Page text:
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1 April 2013 Forces shaping major histocompatibility complex evolution in two hyena species
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Genes of the mammalian major histocompatibility complex (MHC) are central to adaptive immunity. High levels of observed polymorphism at MHC loci have been hypothesized to be maintained by natural selection acting to preserve alleles for pathogen resistance. Here we examined patterns of multilocus MHC diversity in natural populations of 2 closely related carnivore species: spotted hyenas (Crocuta crocuta) and striped hyenas (Hyaena hyaena). We also tested hypotheses suggesting specific selection pressures favoring MHC diversity in these hyena species. We found several lines of evidence consistent with positive selection acting at multiple MHC loci in both species. These included high allelic variation, pervasive gene duplication, transspecies segregation of alleles, and codons evolving under positive selection that disproportionately map to known antigen-binding regions. Despite striking behavioral differences between these 2 hyaenids with respect to their mating systems and social behavior, we found no qualitative species differences in MHC loci, nor did we detect differences in the strength of natural selection. Our findings suggest that ancient shared selection pressures, including a common ancestral pattern of carrion feeding, has influenced MHC diversity more strongly in these hyena species than have selection pressures imposed relatively recently by sociality or sexual selection.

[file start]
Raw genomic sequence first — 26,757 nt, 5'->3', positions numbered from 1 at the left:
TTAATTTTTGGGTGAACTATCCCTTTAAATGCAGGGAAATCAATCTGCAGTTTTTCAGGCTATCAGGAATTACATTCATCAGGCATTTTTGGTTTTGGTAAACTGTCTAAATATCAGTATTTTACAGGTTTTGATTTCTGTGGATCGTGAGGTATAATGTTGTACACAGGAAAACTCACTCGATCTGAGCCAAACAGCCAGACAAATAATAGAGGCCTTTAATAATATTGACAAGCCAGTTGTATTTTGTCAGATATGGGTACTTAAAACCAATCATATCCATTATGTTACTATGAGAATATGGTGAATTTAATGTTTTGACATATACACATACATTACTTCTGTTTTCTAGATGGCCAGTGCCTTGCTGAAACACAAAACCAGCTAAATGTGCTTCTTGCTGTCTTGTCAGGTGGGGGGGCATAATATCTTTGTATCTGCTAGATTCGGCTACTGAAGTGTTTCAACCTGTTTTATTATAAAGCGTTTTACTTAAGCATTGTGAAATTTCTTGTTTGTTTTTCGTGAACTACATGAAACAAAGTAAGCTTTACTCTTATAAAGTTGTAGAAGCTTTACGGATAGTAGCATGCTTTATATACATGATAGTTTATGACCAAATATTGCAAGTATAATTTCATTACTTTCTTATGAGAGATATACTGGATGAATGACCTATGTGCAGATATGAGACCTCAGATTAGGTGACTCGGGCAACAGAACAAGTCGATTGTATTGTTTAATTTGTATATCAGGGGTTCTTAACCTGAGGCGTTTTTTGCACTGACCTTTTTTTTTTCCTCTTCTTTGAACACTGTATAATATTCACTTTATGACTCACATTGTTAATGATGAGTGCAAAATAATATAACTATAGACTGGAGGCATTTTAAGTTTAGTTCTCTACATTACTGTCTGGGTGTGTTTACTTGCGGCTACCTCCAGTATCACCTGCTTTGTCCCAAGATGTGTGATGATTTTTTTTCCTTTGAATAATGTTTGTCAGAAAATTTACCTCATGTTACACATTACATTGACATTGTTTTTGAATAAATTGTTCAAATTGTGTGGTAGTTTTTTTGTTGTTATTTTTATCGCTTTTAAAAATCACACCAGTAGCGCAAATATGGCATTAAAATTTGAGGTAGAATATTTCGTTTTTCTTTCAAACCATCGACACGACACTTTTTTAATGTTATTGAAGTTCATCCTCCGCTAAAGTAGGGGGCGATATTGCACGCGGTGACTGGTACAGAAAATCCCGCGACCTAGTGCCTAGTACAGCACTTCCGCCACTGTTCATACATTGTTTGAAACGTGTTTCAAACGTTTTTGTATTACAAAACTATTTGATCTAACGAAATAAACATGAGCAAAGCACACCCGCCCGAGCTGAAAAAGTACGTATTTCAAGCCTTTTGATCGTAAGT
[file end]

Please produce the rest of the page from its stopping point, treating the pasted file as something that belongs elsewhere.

Katy J. Califf, Elizabeth K. Ratzloff, Aaron P. Wagner, Kay E. Holekamp, and Barry L. Williams "Forces shaping major histocompatibility complex evolution in two hyena species," Journal of Mammalogy 94(2), 282-294, (1 April 2013).
Received: 5 March 2012; Accepted: 1 October 2012; Published: 1 April 2013

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